For most of my childhood, my grandmother lived with my family. With two parents at work all day, I was told to obey my grandmother when I came home from school. In general, I was virtuous about that rule. For example, I was willing to change into my “play clothes” (because that meant I could fool around with water colors without getting in trouble for accidentally spilling purple and red on my yellow school dress). I even did my homework before I turned on the TV (because that way I could usually finish it just in time for my favorite TV shows, like re-runs of “My Favorite Martian”). But I initially dragged my heels when my grandma wanted me to help her in the kitchen.
At first, Grandma trusted me only with the basics. “You need to learn to measure carefully before you can do anything more,” Grandma insisted. I enviously watched her transform egg white liquids into white mountains, longingly observing her hand-blender mastery. I was only allowed to sift flour and sigh.
Gradually, Grandma introduced me to more challenging tasks. “The trick in separating egg whites from egg yolks is making sure not a speck of egg yolk gets mixed in,” she said, supervising every move I made. Only after I mastered that task was I allowed to whip my own peaks of egg whites, which Grandma taught me to use for a perfectly browned meringue on lemon pie. We even made a flaky, tastefully tanned crust together.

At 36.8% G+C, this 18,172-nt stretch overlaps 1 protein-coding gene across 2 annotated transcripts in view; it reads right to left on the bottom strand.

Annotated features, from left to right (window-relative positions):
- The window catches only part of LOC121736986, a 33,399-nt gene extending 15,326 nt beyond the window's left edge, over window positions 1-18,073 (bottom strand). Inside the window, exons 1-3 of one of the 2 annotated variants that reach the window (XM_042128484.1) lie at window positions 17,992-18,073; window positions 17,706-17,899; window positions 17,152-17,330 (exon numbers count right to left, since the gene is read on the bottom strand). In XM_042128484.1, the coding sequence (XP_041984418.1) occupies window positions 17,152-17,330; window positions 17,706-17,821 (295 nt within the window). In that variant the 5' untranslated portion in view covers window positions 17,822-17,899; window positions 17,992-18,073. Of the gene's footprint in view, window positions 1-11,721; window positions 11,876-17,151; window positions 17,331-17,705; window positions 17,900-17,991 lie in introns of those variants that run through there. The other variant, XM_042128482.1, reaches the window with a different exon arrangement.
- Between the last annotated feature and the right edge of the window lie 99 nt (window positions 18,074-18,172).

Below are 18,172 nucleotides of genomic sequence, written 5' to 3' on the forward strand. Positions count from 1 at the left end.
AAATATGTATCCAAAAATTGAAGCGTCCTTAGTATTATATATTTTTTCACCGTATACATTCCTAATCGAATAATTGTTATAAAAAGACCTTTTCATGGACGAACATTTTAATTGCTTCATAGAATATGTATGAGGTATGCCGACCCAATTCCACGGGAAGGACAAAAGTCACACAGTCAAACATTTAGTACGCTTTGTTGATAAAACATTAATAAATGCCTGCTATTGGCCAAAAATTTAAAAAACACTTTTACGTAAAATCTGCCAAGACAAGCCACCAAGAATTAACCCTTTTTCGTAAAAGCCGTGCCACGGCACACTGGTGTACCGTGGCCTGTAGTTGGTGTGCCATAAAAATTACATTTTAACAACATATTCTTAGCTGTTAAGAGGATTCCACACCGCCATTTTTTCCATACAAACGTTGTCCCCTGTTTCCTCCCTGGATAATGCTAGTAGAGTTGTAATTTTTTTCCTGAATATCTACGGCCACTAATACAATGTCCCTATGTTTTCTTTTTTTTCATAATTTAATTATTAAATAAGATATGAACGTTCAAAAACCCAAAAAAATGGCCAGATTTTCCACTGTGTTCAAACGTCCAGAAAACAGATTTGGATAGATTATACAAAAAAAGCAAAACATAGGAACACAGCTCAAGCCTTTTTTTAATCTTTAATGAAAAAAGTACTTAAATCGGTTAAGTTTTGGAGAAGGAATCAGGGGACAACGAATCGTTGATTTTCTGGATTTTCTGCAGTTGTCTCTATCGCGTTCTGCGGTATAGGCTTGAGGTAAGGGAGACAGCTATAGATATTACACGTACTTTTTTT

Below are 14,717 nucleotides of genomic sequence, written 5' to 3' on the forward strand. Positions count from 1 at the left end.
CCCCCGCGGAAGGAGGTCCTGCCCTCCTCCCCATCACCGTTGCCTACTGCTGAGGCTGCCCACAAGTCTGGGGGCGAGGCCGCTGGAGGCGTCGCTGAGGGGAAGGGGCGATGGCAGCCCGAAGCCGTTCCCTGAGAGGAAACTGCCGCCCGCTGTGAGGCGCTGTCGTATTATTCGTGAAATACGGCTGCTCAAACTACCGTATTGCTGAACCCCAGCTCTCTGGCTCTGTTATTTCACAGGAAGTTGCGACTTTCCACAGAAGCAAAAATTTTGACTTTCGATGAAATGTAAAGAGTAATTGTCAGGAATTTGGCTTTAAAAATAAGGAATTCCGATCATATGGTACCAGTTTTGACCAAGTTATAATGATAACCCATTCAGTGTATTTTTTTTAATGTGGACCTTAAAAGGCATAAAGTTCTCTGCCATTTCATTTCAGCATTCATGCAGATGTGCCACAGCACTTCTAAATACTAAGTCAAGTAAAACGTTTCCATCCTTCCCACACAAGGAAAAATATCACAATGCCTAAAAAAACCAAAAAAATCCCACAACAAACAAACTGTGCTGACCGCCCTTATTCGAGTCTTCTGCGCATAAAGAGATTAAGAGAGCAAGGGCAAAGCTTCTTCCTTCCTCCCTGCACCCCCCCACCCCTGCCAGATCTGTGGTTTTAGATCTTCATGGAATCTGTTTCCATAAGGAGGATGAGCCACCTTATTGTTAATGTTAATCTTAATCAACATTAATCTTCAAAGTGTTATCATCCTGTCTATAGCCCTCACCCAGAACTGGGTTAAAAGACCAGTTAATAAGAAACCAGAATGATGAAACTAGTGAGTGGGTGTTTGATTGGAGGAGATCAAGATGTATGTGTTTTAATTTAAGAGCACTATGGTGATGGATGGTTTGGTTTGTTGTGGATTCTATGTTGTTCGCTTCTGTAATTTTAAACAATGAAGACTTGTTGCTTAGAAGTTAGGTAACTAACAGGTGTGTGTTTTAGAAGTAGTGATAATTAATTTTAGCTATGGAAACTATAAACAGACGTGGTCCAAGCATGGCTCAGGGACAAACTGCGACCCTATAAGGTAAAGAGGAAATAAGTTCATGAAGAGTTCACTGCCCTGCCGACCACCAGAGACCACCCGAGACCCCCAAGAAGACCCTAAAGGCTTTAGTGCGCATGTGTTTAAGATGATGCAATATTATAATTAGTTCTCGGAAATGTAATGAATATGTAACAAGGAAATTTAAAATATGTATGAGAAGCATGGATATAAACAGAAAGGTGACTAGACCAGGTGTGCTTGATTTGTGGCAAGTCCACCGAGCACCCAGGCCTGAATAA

I still remember my parents’ pride as I brought in that dessert and Grandma announced, “Joanne made it!” I savored each tangy, delicate bite, feeling the power and satisfaction of having created a concoction that made others smile.
Wisely, Grandma taught me to make desserts first (every child’s favorite part of a meal) before she introduced me to the more time-consuming tasks of main meals. “This is sooo boring,” I whined when she assigned me to form what seemed like an infinite number of meatballs for a church potluck.
Grandma sighed. “You’re missing out on the best part of cooking,” she told me, shaking her head and re-forming one of the lopsided meatballs I had made as I attempted to rush through the process. I looked at her dubiously. “Tell me something that happened at school today that made you mad,” she said.
I remember I told her how one of my teachers had scolded me for talking to another student in math class. It hadn’t been my fault: the other student had talked to me first, I insisted. “See, you’re stressed about it just remembering it,” said Grandma, studying my face. “Well, here’s the magic of meatballs. You just dig into your fingers and push that mixture around and ease away the stress,” she instructed, showing me how quickly she could manipulate and change the meatballs from mush into perfectly round shapes. I laughed, feeling my frustration slip away as I created my own pile of perfectly shaped magical meatballs.
Recreating Grandma’s Kitchen Comfort and Creativity Today
Today, in my own kitchen, as I create sweet concoctions such as chocolate pies and substantial foods such as majestic meatloaves, I savor those memories of Grandma and her wisdom. From her, I learned to use cooking to please friends, family, and myself. I discovered the power, creativity, and relaxation possible through the art and act of cooking.
As a result, it’s not surprising that one of my favorite foods to create (and eat!) is a tangy, tasty lemon pie.